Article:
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Just 2% of customers take up pensions guidance, warns Royal London

Just 2 per cent of customers made contact with pension guidance service TPAS after being prompted by provider Royal London in wake-up packs sent over the last three months of 2014.

The poor take-up rate mirrors Legal & General’s guidance pilot last year, which also found only 1 in 50 people made contact after being told they could use the free service, stoking fears thousands will avoid guidance and regulated advice and make poor decisions following the introduction of new pension freedoms from April this year.

TPAS is delivering telephone support for the guidance, branded as Pension Wise, while Citizens Advice is running face-to-face service. The official Pension Wise website launched yesterday.

Commenting following the publication of the group’s new business results, Royal London group chief executive Phil Loney says: “Customers are not ready for the new pension freedoms, which have been thrown into place in an entirely unrealistic timescale.

“I fear that many will make the wrong, often irrecoverable decisions about their retirement and this will result in some very poor outcomes.”

Loney adds the FCA’s new ‘second line of defence’ rule, which will require ceding providers to ask a series of questions of retiring customers, “will not solve the problem”.

He adds: “George Osborne’s pension reforms have the potential to become famous for helping people to improve their retirement incomes but without plentiful and affordable financial advice they risk becoming an infamous example of political bungling.”

Royal London’s new life and pensions business sales were up 39 per cent year-on-year, from £3.46bn in 2013 up to £4.83bn in 2014.

Of that, group pension sales rose 83 per cent from £1.2bn in 2013 to £2.2bn in 2014, while new individuals pensions business grew by a quarter, from £1.1bn to £1.4bn. Drawdown sales surged 43 per cent, from £546m to £781m.

However, growth in the asset management business was slower than the previous year. There was £2bn of new business in 2014, down from £2.5bn in 2013.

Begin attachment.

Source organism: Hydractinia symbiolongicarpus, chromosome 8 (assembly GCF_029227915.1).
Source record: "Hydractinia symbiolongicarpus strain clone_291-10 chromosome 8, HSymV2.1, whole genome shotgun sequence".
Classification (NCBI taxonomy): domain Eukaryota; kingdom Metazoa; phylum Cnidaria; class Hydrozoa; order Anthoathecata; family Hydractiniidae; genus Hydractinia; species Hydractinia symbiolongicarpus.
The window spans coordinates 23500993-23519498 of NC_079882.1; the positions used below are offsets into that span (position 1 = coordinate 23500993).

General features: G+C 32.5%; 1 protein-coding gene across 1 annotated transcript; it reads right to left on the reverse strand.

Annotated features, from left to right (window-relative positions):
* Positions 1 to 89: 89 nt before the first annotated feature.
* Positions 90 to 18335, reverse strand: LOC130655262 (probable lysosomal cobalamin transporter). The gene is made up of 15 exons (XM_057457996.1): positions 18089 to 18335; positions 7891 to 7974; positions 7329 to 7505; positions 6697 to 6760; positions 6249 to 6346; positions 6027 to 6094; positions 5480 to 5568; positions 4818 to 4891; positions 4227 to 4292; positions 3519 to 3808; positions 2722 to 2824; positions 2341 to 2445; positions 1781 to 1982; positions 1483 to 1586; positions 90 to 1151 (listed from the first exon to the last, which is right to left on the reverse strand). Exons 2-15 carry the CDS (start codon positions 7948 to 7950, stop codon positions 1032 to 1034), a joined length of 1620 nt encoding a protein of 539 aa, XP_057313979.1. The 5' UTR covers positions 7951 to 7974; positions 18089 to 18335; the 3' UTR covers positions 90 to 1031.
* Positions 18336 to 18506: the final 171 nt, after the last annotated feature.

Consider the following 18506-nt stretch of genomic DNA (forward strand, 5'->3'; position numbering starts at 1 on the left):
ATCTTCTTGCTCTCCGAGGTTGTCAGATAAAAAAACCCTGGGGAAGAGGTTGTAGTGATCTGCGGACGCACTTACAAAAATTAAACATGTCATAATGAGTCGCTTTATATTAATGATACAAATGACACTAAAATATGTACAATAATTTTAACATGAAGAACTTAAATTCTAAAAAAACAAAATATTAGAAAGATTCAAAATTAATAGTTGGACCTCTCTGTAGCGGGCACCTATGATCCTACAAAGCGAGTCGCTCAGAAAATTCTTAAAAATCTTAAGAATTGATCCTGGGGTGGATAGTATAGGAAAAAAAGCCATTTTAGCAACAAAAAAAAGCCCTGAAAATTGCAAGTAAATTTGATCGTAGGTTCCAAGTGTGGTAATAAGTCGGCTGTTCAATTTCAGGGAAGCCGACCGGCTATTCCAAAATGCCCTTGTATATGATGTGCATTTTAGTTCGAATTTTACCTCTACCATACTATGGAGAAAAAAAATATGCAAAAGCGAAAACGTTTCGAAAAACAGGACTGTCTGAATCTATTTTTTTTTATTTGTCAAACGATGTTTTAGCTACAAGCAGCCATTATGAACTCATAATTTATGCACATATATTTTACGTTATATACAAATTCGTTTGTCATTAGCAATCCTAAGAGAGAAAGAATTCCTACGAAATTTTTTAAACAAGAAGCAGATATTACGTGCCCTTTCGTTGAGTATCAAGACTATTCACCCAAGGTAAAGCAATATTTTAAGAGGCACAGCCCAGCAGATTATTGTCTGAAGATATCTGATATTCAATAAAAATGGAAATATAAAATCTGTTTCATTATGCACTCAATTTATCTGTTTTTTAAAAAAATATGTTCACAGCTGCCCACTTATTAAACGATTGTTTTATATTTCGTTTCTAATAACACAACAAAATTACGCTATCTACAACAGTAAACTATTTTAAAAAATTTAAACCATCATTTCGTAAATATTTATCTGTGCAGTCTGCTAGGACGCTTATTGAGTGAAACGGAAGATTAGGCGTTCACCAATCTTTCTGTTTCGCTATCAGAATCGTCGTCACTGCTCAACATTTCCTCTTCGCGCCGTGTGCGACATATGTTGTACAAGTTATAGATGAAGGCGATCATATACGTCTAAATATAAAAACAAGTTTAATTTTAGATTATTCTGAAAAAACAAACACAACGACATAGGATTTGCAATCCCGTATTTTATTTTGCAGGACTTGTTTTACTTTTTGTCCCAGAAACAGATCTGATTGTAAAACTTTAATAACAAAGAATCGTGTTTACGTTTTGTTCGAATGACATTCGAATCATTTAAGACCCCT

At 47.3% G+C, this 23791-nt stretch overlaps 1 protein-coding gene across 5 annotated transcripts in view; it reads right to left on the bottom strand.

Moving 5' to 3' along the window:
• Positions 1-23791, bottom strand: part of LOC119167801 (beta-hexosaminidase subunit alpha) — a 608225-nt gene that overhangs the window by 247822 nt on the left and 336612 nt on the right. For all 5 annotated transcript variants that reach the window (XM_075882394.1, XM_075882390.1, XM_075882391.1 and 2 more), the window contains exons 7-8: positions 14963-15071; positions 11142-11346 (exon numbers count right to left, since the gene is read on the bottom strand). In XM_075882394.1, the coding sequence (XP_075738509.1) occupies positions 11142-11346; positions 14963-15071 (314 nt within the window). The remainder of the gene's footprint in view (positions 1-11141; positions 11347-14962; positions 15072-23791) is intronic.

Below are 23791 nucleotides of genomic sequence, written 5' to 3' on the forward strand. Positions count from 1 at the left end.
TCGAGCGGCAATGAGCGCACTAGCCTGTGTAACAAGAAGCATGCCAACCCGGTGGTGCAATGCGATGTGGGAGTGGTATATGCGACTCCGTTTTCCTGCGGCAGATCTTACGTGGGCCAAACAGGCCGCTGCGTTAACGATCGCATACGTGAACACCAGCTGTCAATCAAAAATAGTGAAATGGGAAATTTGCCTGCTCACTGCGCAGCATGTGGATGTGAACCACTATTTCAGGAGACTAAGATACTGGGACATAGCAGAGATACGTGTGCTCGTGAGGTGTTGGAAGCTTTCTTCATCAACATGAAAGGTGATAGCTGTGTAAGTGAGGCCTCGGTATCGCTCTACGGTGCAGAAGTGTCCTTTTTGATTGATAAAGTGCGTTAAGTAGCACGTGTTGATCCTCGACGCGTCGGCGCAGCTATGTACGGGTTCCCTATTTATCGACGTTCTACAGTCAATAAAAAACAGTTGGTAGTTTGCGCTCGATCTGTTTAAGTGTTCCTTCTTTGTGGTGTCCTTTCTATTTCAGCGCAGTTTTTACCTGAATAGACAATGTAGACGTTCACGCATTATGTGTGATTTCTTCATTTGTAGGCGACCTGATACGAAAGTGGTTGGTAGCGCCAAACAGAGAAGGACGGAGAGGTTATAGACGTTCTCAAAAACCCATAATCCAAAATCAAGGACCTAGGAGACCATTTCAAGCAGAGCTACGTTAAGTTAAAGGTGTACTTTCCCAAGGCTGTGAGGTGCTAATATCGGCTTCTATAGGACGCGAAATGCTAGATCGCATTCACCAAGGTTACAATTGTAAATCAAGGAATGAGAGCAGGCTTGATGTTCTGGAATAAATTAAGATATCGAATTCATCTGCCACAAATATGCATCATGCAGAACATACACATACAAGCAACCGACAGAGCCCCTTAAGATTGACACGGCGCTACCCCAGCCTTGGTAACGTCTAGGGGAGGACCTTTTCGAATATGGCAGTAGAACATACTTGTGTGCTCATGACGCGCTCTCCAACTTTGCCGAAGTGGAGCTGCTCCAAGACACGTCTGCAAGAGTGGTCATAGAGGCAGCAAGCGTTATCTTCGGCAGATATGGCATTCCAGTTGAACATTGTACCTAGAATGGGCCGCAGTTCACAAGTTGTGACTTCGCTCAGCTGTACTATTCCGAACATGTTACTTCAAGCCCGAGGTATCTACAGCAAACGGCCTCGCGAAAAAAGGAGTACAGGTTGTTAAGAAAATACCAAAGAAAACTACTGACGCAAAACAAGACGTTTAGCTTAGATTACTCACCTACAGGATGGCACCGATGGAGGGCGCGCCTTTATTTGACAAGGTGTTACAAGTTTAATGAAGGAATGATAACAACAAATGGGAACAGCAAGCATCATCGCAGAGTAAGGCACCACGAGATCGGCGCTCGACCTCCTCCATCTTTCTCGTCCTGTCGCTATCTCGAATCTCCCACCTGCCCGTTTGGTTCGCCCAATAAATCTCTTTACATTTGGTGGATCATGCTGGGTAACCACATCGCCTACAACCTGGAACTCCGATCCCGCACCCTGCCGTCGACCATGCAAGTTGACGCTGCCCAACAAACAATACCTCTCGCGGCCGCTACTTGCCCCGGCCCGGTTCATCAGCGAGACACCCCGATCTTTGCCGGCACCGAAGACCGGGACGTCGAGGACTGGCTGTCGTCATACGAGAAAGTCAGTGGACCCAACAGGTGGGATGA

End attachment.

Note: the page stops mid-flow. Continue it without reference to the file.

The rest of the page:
Likewise, the Ascentric platform saw new assets dip 26 per cent year-on-year, from £1.7bn in 2013, to £1.2bn in 2014.

However, total group funds under management rose 12 per cent, from £73.5bn in 2013 up to £82.3bn in 2014.

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Comments

There are 3 comments at the moment, we would love to hear your opinion too.

  1. So ~ early indications are that the PGG may flop which, yet again, does rather suggest that a redeemable voucher system to visit an authorised intermediary might well have been a better mechanism. We’ll just have to wait and see

  2. A friend of mine works for one of the bigger building societies on the high street, he described to me a meeting he recently had with a member of the public. This guy had gone to the trouble to arrange an appointment with my friend in order to get some help completing the forms for an in house annuity purchase through his pension provider.

    Before helping complete the forms my friend pointed out that he would probably be able to get a better income if only he took some time to shop around. The response – “I can’t be bothered, I’ll just take what they are offering”.

    What can we do?

  3. A client came to me in 2012 wanting me just to sign the paperwork for him to buy an annuity in-house with Aviva, who wouldn’t accept the forms unless signed by a regulated adviser. He didn’t seem interested in whether Aviva’s rate was the best available, whether the structure of the annuity he was proposing to apply his fund to was the most suitable for his particular circumstances or discussing any possibly relevant health issues.

    Given that by signing the forms and accepting whatever commission would have been available would have rendered me liable for the suitability or otherwise of what he wanted to do, I refused unless he was prepared to engage with the full advice process (which might well have led to a recommendation to do something different. The FCA’s view on insistent clients is that there’s no such thing. So we went our separate ways and that was that.

    (Very) occasionally I wonder if he found another IFA to sign the forms for him, whether he decided at a later date that he’d not done the right thing and then……

    What next from the FCA? There’s no such thing as an Execution Only client?

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